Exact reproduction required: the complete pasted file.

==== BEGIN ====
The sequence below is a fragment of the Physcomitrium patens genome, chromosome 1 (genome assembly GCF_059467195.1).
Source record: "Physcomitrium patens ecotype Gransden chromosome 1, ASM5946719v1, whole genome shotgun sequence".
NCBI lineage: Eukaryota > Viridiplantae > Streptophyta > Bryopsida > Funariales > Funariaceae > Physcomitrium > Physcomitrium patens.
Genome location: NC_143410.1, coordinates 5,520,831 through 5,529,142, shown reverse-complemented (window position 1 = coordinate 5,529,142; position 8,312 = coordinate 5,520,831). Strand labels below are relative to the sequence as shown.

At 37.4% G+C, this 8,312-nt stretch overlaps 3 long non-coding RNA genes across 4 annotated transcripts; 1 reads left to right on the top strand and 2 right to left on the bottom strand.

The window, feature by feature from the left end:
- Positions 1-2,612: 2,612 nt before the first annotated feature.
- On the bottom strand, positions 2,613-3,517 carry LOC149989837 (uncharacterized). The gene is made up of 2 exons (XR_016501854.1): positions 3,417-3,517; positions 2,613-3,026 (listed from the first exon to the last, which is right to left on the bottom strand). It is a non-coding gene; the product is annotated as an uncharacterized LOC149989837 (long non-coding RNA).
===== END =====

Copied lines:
The sequence below is a fragment of the Physcomitrium patens genome, chromosome 1 (genome assembly GCF_059467195.1).
Source record: "Physcomitrium patens ecotype Gransden chromosome 1, ASM5946719v1, whole genome shotgun sequence".
NCBI lineage: Eukaryota > Viridiplantae > Streptophyta > Bryopsida > Funariales > Funariaceae > Physcomitrium > Physcomitrium patens.
Genome location: NC_143410.1, coordinates 5,520,831 through 5,529,142, shown reverse-complemented (window position 1 = coordinate 5,529,142; position 8,312 = coordinate 5,520,831). Strand labels below are relative to the sequence as shown.

At 37.4% G+C, this 8,312-nt stretch overlaps 3 long non-coding RNA genes across 4 annotated transcripts; 1 reads left to right on the top strand and 2 right to left on the bottom strand.

The window, feature by feature from the left end:
- Positions 1-2,612: 2,612 nt before the first annotated feature.
- On the bottom strand, positions 2,613-3,517 carry LOC149989837 (uncharacterized). The gene is made up of 2 exons (XR_016501854.1): positions 3,417-3,517; positions 2,613-3,026 (listed from the first exon to the last, which is right to left on the bottom strand). It is a non-coding gene; the product is annotated as an uncharacterized LOC149989837 (long non-coding RNA).